Tuesday, July 11, 2017
Court Reinstates Action Over Painting Looted by Nazis
Ninth Circuit Says Museum in Spain Was Erroneously Granted Summary Judgment
From staff and wire service reports
A California family may maintain an action to get back a Camille Pissarro painting that the Nazis looted from their Jewish ancestor, the Ninth U.S. Circuit Court of Appeals held yesterday.
Judge Carlos T. Bea wrote the opinion. It reverses a summary judgment which U.S. District Judge John F. Walter of the Central District of California granted two years ago to defendant Thyssen-Bornemisza Collection (“TBC”), a museum in Madrid.
The ruling revives a lawsuit under the Holocaust Expropriated Art Recovery Act of 2016 over the 1897 oil-on-canvas Paris street scene.
“In 1939 Germany, as part of the ‘Aryanization’ of the property of German Jews,” Bea recounted, “Lilly Neubauer,” grandmother of the plaintiffs, David Cassirer and Ava Cassirer, “was forced to ‘sell’ ” the painting to Jackob Scheidwimmer, an art dealer in Berlin.
The jurist continued:
“We use quotation marks around ‘sell’ to distinguish the act from a true sale because Scheidwimmer had been appointed to appraise the Painting by the Nazi government, had refused to allow Lilly [Neubauer] to take the Painting with her out of Germany, and had demanded that she sell it to him for all of $360 in Reichsmarks. which were to be deposited in a blocked account. Lilly [Neubauer] justifiably feared that unless she sold the Painting to Scheidwimmer she would not be allowed to leave Germany.”
$30 Million Value
The piece has been appraised at more than $30 million and has resided at Spain’s Thyssen-Bornemisza Museum since 1993.
“[W]e are called upon to decide whether the district court correctly granted summary judgment to TBC based on TBC’s claim that it acquired good title to the Painting through the operation of Spain’s law of prescriptive acquisition (or ‘usucaption’) as a result of TBC’s public, peaceful, and uninterrupted possession in the capacity as owner of the Painting from 1993 until the Cassirers filed a petition requesting the return of the Painting in 2001,” Bea wrote.
This 2005 file photo shows an unidentified visitor viewing the Impressionist painting called "Rue St.-Honore, Apres-Midi, Effet de Pluie" painted in 1897 by Camille Pissarro, on display in the Thyssen-Bornemisza Museum in Madrid. A Jewish woman's acceptance of a settlement from the German government for the Pissarro painting looted from her by the Nazis did not bar her grandchildren from suing to try to get the masterpiece back, a U.S. federal appeals court said yesterday.
The Cassirers argued that TBC did acquire title under the Spanish statute because it was an “encubridor”—or accessory—to the 1939 theft. Walter rejected that contention, saying that “there is absolutely no evidence that the Foundation purchased the Painting (or performed any subsequent acts) with the intent of preventing Scheidwimmer’s or the Nazis criminal offenses from being discovered.”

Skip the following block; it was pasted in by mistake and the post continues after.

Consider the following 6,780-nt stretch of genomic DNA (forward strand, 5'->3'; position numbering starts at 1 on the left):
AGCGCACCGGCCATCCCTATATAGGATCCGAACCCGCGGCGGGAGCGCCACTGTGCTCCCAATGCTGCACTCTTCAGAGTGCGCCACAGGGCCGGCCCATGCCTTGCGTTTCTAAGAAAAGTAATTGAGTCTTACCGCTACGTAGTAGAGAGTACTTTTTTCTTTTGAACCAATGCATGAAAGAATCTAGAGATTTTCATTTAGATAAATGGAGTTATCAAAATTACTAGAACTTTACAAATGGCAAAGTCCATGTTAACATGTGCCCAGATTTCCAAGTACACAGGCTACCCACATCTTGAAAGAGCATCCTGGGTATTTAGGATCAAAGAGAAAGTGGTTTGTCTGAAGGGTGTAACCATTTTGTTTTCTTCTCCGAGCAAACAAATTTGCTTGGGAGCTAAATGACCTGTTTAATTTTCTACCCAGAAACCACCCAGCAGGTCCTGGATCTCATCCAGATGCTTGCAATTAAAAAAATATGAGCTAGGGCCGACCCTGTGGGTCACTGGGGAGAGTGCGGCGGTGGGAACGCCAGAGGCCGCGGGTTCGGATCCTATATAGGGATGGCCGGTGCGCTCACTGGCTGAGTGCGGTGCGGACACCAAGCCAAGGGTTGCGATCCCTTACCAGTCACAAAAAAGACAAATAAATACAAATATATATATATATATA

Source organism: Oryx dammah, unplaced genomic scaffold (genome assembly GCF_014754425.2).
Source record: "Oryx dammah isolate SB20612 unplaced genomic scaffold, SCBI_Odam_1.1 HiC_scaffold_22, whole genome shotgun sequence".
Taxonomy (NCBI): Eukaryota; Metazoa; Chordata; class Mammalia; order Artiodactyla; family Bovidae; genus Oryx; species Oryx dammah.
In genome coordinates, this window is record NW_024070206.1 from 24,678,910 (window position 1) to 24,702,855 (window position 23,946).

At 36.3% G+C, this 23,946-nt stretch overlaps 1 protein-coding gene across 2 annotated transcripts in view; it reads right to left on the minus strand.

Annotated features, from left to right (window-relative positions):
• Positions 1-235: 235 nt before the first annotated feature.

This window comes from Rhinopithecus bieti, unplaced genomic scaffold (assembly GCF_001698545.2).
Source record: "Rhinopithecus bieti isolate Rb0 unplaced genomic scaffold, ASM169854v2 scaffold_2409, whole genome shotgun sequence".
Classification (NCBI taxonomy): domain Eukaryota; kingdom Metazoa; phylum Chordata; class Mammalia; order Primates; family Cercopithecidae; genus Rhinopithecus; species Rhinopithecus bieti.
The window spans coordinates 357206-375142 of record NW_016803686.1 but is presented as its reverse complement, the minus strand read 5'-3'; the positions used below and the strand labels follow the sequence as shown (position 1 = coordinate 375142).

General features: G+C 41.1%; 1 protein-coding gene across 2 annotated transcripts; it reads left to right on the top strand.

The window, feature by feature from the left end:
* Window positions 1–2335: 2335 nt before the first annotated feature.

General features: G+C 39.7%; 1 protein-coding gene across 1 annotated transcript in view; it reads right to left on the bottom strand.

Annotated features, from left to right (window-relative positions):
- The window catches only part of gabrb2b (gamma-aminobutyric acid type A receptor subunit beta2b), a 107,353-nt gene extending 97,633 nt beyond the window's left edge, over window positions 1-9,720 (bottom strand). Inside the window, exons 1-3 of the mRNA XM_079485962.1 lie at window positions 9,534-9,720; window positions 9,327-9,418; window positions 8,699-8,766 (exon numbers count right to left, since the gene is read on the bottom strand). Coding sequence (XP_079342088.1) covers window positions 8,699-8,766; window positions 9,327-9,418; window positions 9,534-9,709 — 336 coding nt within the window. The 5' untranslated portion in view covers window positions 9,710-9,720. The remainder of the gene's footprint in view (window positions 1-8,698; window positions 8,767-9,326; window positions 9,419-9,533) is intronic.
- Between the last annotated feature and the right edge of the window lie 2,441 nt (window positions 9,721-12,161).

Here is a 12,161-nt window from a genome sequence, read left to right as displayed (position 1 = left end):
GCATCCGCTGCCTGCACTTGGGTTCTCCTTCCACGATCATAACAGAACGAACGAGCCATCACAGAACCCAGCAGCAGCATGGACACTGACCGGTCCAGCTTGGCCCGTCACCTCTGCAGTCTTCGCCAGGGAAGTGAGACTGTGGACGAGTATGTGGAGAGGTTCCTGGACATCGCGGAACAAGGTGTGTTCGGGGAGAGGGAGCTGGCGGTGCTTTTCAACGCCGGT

Refining the argument on appeal, they insisted that an “encubridor” must be interpreted broadly. Agreeing, Bea said that “a person can be encubridor…if he knowingly receives and benefits from stolen property.”
The judge declared that “the Cassirers have created a triable issue of fact whether TBC knew the Painting was stolen” at the time it made its purchase of it from Baron Hans-Heinrich Thyssen-Bornemisza.
TBC argued that the baron had acquired good title to the painting through prescriptive acquisition, under Swiss law. Bea responded that “there is a triable issue of fact whether the Baron was a good faith possessor under Swiss law.”
The museum also contended that Neubauer waived any rights in the painting by virtue of a 1958 settlement agreement to which she, Scheidwimmer, the German government, and an heir of another Jewish victim were parties.
Bea noted that at the time, Scheidwimmer did not possess the painting and its whereabouts were unknown. He said that under the agreement, Neubauer waived rights against Scheidwimmer, but “did not waive her right to physical restitution of the Painting.”
The case is Cassirer v. Thyssen-Bornemisza Collection, No.l5-55550.
Spotted in Catalogue
David Cassirer has said his family didn’t learn of the work’s existence until a friend of his late father saw it in a museum catalog in 1999. Neubauer’s heirs filed a petition in Spain in 2001 and then a lawsuit in the U.S. in 2005 after that petition was denied.
Sleuthing by both sides revealed that soon after Neubauer and her husband left Germany, the work—originally acquired by Neubauer’s father-in-law from Pissarro’s art dealer—was sold to an anonymous German buyer.
It eventually arrived in the United States and was subsequently bought and sold more than once before Thyssen-Bornemisza, scion of Germany’s Thyssen steel empire and one of the 20th century’s most prominent art collectors, acquired it from New York gallery owner Stephen Hahn in 1976.
Thyssen-Bornemisza, who died in 2002, gave the painting and the rest of his collection to the Spanish government in 1993, creating the museum that bears his name.
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